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Path: utzoo!attcan!uunet!husc6!uwvax!oddjob!gargoyle!att!alberta!calgary!dave
From: d...@calgary.UUCP (Dave Mason)
Newsgroups: comp.unix.wizards,comp.unix.questions
Subject: Vax 11/780 performance vs Sun 4/280 performance
Keywords: vax sun
Message-ID: <1631@vaxb.calgary.UUCP>
Date: 25 May 88 22:28:05 GMT
Organization: U. of Calgary, Calgary, Ab.
Lines: 31


We are planning to replace 2 of our Vax 11/780s with  2 Sun 4/280s.
Each vax has 6 Mbytes of memory, 2 RA80 and 1 RA81, and 40 terminals.
The vaxes are currently running 4.3 BSD + NFS (from Mt Xinu).
Each sun is planned to have 32 Mbytes of memory, 2 of the new NEC
disk drives and will be running the same 40 terminals. The vaxes
are being used by undergrads doing pascal, f77 and C programming
(compile and bomb).  Most students use umacs (micro-emacs) as
their text editor.

What I was wondering is has anyone done a similiar type switchover?
Is there a horendous degradation of response when the load average gets
sufficiently high or does it degrade linearly with respect to load average?
Is overall performance of a Sun 4/280 better/worse/the same as a
similiarly loaded vax 11/780 (as configured above)?
Were there any surprises when you did the switchover?

My personal feeling is that we will win big, but the local DEC salesman
is making noises about Sun 4/280 performance, especially with > 15 users.
I just want to confirm if my opinion of the local DEC sales office is well
founded :-).

Please mail your responses. If there is sufficient interest I'll post
a summary to the net.

Thanks in advance for any comments.


				Dave Mason
				University of Calgary
				{ubc-cs,alberta,utai}!calgary!dave

Path: utzoo!utgpu!water!watmath!clyde!att!osu-cis!tut.cis.ohio-state.edu!
mailrus!ames!umd5!brl-adm!adm!weiser...@xerox.com
From: weiser...@xerox.com
Newsgroups: comp.unix.wizards
Subject: Vax 11/780 performance vs Sun 4/280 performance
Message-ID: <14968@brl-adm.ARPA>
Date: 27 May 88 17:08:54 GMT
Sender: n...@brl-adm.ARPA
Lines: 13

What your DEC salesperson may have heard, undoubtedly very indirectly, is that
there is a knee in the performance curve of the Sun-4/280 at > 15 processes
ready-to-run.  This has nothing to do with > 15 users: more like a load average
of > 15.  Do your vaxes ever run with a load average of > 15?  If not, ok.  But,
if they EVER hit 16 or 17, watch out on the Sun-4's:  I can trivially get my
Sun-4 completely wedged so I have to reboot with L1-A by just starting 19 little
processes which sleep for 100ms, wake-up and sleep again.  This doesn't even
raise the load average (but amounts to a load average of 19 to the context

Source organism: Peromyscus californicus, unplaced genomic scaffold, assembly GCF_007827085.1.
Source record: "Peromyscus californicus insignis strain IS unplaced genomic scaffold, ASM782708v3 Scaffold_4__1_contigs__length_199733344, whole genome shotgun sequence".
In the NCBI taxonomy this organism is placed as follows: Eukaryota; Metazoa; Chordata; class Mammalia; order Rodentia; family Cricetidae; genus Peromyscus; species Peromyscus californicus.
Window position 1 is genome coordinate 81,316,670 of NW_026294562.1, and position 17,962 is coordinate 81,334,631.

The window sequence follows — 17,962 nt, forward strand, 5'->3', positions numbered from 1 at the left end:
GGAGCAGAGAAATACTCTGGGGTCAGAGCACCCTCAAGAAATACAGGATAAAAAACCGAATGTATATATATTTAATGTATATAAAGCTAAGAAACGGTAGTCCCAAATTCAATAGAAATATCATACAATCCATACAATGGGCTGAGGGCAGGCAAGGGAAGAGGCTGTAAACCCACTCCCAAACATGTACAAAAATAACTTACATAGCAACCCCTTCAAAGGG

switching mechanism, although not to the cpu).

And the Sun-3's are no better: the knee there is >7 processes.

-mark

Path: utzoo!utgpu!water!watmath!clyde!att!osu-cis!tut.cis.ohio-state.edu!
mailrus!ames!ncar!noao!arizona!modular!olson
From: ol...@modular.UUCP (Jon Olson)
Newsgroups: comp.unix.wizards
Subject: Re: Vax 11/780 performance vs Sun 4/280 performance
Summary: Re: Vax 11/780 performance vs Sun 3/Sun 4 performance
Message-ID: <601@modular.UUCP>
Date: 29 May 88 00:29:06 GMT
References: <14968@brl-adm.ARPA>
Organization: Modular Mining Systems, Tucson
Lines: 48


> What your DEC salesperson may have heard, undoubtedly very indirectly, is that
> there is a knee in the performance curve of the Sun-4/280 at > 15 processes
> ready-to-run.  This has nothing to do with > 15 users: more like a load average
> of > 15.  Do your vaxes ever run with a load average of > 15?  If not, ok.  But,
> if they EVER hit 16 or 17, watch out on the Sun-4's:  I can trivially get my
> Sun-4 completely wedged so I have to reboot with L1-A by just starting 19 little
> processes which sleep for 100ms, wake-up and sleep again.  This doesn't even
> raise the load average (but amounts to a load average of 19 to the context
> switching mechanism, although not to the cpu).
> 
> And the Sun-3's are no better: the knee there is >7 processes.
> 
> -mark

Nonsense, I just tried forking 32 copies of the following program
on my Sun 3/60 workstation.  Each one sleeps for 100 milliseconds,
wakes up, and sleeps again.  With 32 copies of it running, I could
notice no difference in response time and a `ps aux' showed none
of them using a significant amount of CPU time.  Maybe you are just
running out of memory and doing alot of swapping?

What I have noticed on our Vax 11/780, running VMS, is that it is
often equally slow with 1 user or 20 users.  Possibly VMS avoids the
`knee' by raising the priority of the NULL task when there aren't many
people on the machine???

---------------------------------------------------
#include <sys/time.h>

main()
  {
  struct timeval tv;

  tv.tv_sec = 0;
  tv.tv_usec = 100000;
  for( ;; )
    select( 0, 0, 0, 0, &tv );